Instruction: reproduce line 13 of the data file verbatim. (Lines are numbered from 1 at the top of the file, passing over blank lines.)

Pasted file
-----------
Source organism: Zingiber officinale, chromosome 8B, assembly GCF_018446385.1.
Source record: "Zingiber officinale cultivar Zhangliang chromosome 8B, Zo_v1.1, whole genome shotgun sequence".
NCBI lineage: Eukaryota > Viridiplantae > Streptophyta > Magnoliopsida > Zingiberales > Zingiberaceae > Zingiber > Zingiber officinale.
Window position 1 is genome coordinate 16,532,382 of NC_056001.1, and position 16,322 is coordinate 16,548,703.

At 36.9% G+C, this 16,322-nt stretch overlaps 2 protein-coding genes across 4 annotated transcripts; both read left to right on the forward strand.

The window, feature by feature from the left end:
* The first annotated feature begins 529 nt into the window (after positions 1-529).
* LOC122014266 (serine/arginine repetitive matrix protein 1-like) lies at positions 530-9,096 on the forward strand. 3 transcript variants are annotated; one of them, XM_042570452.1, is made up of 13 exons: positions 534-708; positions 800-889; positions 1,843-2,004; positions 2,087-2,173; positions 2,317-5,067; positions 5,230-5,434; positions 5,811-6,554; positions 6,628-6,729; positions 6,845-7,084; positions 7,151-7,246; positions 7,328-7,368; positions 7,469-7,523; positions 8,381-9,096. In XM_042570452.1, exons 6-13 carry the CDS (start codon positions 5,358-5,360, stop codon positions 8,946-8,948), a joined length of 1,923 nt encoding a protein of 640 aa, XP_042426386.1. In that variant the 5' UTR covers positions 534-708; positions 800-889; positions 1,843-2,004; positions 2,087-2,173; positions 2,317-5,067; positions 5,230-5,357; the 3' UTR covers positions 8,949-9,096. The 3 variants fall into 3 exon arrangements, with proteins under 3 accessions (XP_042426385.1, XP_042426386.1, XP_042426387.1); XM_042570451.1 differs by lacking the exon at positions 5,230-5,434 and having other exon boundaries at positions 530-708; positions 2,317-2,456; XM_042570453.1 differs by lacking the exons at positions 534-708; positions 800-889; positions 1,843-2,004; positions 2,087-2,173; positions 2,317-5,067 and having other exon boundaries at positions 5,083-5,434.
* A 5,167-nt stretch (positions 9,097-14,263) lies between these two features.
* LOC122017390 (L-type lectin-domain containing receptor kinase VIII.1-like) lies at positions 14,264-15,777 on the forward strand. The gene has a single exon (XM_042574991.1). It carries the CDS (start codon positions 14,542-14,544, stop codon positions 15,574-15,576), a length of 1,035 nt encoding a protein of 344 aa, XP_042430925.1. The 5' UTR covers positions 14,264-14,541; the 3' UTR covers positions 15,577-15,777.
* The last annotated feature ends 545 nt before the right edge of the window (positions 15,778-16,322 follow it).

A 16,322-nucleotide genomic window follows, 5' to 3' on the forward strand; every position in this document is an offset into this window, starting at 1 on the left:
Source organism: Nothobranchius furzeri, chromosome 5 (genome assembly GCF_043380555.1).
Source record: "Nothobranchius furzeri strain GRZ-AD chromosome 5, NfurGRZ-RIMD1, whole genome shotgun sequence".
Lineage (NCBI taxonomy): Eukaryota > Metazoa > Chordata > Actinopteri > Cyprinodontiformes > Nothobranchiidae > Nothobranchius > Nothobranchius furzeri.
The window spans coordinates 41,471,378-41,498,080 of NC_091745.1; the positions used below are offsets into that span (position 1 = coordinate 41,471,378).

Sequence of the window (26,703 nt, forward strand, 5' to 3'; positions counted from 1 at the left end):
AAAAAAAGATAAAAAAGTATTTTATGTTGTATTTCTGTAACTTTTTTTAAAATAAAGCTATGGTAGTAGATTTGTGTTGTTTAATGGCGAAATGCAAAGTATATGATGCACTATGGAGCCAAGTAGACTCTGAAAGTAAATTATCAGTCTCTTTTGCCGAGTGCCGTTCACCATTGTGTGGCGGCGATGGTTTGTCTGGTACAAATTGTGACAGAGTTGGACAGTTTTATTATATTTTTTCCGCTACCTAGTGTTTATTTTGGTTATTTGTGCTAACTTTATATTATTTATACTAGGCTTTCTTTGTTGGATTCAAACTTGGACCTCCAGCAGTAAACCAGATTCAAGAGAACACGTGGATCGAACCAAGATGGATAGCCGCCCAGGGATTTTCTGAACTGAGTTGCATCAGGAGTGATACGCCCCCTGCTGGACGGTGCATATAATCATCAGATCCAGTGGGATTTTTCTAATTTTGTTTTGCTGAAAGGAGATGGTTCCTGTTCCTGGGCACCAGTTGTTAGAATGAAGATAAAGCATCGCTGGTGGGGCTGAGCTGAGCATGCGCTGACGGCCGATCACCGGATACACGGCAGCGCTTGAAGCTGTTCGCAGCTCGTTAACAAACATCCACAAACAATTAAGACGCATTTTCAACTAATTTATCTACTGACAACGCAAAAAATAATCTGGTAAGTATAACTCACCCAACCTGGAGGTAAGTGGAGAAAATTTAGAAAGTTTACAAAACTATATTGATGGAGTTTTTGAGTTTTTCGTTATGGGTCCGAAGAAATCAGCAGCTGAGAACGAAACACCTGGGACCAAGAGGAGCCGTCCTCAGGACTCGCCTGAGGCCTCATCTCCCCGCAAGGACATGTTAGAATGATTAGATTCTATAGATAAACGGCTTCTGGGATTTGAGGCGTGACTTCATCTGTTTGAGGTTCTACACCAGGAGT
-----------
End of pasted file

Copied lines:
Source organism: Nothobranchius furzeri, chromosome 5 (genome assembly GCF_043380555.1).